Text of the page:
Reviews for Return of a King : The Battle for Afghanistan, 1839-42

Booklist Reviews 2013 April #1
*Starred Review* The British humiliation in the so-called First Anglo-Afghan War (1839-42) has long been viewed by historians as a classic example of imperial overreach. Still, it is a saga that makes for marvelous storytelling, filled with heroes, knaves, incompetent fools, and savage, bloodthirsty warriors. It has been told often before but perhaps never so well as by Dalrymple, a historian and travel writer. He places British intervention within the context of the "Great Game" rivalry with the Russian Empire over influence in central Asia. When the British favorite in Afghanistan, Shah Shuja, was driven into exile, British officials in India feared enhanced Russian influence there and decided to reinstall him at the point of a gun. What followed was a mixture of farce, tragedy, and horror. The British army occupying Kabul was surrounded by a hostile and harrying population. When forced to retreat back to India through unforgiving terrain, thousands of soldiers and camp followers died from cold, hunger, or constant attacks by merciless mounted Afghans. Dalrymple doesn't shrink from drawing the obvious parallel with the current American intervention. That may, or may not, be facile, but this is an absorbing and beautifully written account of a doomed effort to control an apparently uncontrollable population. Copyright 2012 Booklist Reviews.

Choice Reviews 2013 September
While the war in Afghanistan has created a cottage industry of history books on Afghanistan, few have said anything new about Afghanistan's history. Dalrymple's book is an exception. Using previously unused and often unavailable letters, diaries, and official records, Dalrymple's account of the First Anglo-Afghan War is every bit as exciting and detailed as the previous standard, Peter Hopkirk's The Great Game (1992), but broader and more nuanced. Furthermore, it is unquestionably less Anglocentric, as Dalrymple uses a number of Persian and Pashtu sources from Afghanistan. This is possibly the first time many have been used in translation. Although his quoting Persian poetry does get wearisome at times, Dalrymple's use of the primary sources is executed quite effectively. With these, readers get not only the Afghan perspective of the war, but also a much richer portrayal of the historical Shah Shuja than the popular image, which in modern Afghanistan is the poster boy for "foreign puppet." The historical Shuja, as with all figures, is much more complex and, indeed, the only one in Kabul associated with the British who attempted to do anything effectively. Summing Up: Highly recommended. All levels/libraries. General Readers; Lower-division Undergraduates; Upper-division Undergraduates; Graduate Students; Researchers/Faculty. T. M. May University of North Georgia Copyright 2013 American Library Association.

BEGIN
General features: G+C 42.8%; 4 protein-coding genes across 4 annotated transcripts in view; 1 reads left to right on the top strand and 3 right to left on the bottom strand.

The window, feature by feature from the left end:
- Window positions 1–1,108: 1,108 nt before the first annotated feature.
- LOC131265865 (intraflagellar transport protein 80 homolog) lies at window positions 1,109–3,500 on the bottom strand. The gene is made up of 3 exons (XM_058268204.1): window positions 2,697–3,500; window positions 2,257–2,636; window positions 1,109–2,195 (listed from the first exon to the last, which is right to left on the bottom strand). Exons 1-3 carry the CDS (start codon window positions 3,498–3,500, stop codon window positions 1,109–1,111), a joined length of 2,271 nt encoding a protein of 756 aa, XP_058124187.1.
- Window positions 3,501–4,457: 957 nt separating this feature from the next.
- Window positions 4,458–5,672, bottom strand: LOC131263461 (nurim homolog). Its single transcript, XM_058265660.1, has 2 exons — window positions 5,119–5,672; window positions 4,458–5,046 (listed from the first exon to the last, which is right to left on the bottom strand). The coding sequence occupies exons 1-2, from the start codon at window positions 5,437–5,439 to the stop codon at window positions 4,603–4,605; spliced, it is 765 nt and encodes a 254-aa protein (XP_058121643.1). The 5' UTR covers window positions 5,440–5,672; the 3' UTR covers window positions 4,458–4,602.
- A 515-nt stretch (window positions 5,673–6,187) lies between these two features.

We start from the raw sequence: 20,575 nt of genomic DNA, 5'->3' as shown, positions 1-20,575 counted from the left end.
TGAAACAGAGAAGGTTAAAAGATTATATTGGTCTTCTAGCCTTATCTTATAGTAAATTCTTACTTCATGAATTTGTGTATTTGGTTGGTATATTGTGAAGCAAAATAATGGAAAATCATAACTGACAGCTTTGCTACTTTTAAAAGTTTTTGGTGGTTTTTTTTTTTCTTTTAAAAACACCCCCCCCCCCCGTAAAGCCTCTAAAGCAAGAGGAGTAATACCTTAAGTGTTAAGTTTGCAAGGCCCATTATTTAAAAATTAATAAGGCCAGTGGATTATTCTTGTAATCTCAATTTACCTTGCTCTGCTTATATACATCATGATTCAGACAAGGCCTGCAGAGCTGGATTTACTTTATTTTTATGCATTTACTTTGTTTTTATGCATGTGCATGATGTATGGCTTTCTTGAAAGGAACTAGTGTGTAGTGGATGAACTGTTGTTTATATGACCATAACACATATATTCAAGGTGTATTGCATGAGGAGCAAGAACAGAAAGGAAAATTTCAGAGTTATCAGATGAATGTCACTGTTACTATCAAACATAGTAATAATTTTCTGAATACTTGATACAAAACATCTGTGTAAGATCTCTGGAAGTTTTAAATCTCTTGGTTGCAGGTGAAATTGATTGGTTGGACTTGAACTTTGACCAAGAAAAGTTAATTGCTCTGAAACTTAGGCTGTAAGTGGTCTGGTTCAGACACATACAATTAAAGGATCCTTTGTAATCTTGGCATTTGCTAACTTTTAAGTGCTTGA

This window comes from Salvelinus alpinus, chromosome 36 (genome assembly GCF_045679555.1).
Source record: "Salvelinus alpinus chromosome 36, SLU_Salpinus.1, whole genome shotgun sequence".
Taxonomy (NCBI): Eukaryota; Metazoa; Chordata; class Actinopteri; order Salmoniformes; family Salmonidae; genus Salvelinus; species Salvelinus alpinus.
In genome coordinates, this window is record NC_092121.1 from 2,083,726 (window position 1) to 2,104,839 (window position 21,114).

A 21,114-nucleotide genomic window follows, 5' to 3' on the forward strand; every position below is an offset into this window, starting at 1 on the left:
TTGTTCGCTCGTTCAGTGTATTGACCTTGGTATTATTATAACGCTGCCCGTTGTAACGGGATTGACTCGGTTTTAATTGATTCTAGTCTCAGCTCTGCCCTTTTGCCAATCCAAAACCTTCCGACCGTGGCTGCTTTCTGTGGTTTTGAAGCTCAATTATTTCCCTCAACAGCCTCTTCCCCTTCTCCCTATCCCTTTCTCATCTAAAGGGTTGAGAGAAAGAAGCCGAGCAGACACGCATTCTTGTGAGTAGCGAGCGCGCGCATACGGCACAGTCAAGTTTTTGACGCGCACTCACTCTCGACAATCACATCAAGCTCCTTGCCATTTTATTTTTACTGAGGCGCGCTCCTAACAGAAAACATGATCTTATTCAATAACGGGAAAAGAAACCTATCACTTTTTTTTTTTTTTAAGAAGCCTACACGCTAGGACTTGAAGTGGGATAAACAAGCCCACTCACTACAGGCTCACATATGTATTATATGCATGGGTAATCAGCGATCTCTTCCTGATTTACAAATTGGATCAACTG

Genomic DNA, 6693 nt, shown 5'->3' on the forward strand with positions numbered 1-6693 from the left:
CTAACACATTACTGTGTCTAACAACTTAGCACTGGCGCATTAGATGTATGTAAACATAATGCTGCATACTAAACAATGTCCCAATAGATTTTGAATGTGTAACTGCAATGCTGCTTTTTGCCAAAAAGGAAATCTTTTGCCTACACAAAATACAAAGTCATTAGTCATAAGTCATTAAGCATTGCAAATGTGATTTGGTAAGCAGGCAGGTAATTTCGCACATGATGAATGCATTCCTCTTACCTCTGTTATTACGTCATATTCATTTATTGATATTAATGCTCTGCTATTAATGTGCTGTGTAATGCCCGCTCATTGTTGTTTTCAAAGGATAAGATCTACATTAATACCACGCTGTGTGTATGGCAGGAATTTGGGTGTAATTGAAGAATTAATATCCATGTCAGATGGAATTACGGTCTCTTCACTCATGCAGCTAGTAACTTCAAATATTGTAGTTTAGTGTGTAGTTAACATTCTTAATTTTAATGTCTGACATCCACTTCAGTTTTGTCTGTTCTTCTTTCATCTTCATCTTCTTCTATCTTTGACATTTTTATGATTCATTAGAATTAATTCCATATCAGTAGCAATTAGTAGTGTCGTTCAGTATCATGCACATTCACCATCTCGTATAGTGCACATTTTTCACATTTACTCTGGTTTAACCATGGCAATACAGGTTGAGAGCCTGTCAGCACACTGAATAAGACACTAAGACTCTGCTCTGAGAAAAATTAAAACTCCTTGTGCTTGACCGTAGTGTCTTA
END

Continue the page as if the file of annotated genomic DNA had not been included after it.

Kirkus Reviews 2013 June #1
An intensively focused study of the ill-begotten launch of the Great Game in Afghanistan. Who would gain control of the portal to India: Britain, France, Russia, the Sikhs or the Afghan tribes themselves? And was there really cause for alarm at imperialist advances or a "dysfunctional" intelligence gathering by both the British and Russians? In his exciting, exhaustive study, British historian Dalrymple (The Last Mughal: The Fall of a Dynasty: Delhi, 1857, 2007, etc.) sheds light on the enormously convoluted rationale for the First Anglo-Afghan War, ostensibly provoked by Britain in order to reinstall the compliant Shah Shuja ul Mulk (chief of the Sadozai clan) to power in Afghanistan over Dost Mohammad Khan (chief of the Barakzais), who supposedly favored the Russians. In truth, the war exposed the greediness and ignorance of all sides: protecting the interests of the East India Company and catering to the competing ambitions of major players like Sikh ruler Ranjit Singh, Polish agent Ivan Vitkevitch, William Hay Macnaghten and Scottish agent Alexander Burnes. The British garrison was soon outnumbered 10-1 by the rebel forces of Akbar Khan, Dost Mohammad's able, ferocious son; forced to surrender and retreat in ignominy back to India, the British left Shuja to fall to Dost's assassins in April 1842 and gained virtually nothing save a more defined border. Dalrymple sagely points out that while the Afghans learned a valuable lesson from this early conflict, namely a firm rejection of foreign rule and a sense of nationalist integrity, the Western powers did not and, indeed, still perpetuate a policy of folly and waste. A rich excavation of both British and Afghan sources, with gorgeous colored reproductions of Muslim and romantic renderings of the action and characters. Copyright Kirkus 2013 Kirkus/BPI Communications.All rights reserved.

Library Journal Reviews 2012 November #1

We've been fighting in Afghanistan for 11 years, with no end in sight, and we hear increasingly that we ought to have paid more attention to the West's history of blundering in that country (not to mention the recent disastrous Soviet experience) before blundering in ourselves. For perspective, it pays to go back to the first Afghan War, a great imperial debacle for the British, and Dalrymple--winner of two major history prizes in Britain, the Wolfson and the Duff Cooper, and a best-selling author as well--obliges us with this chronicle.

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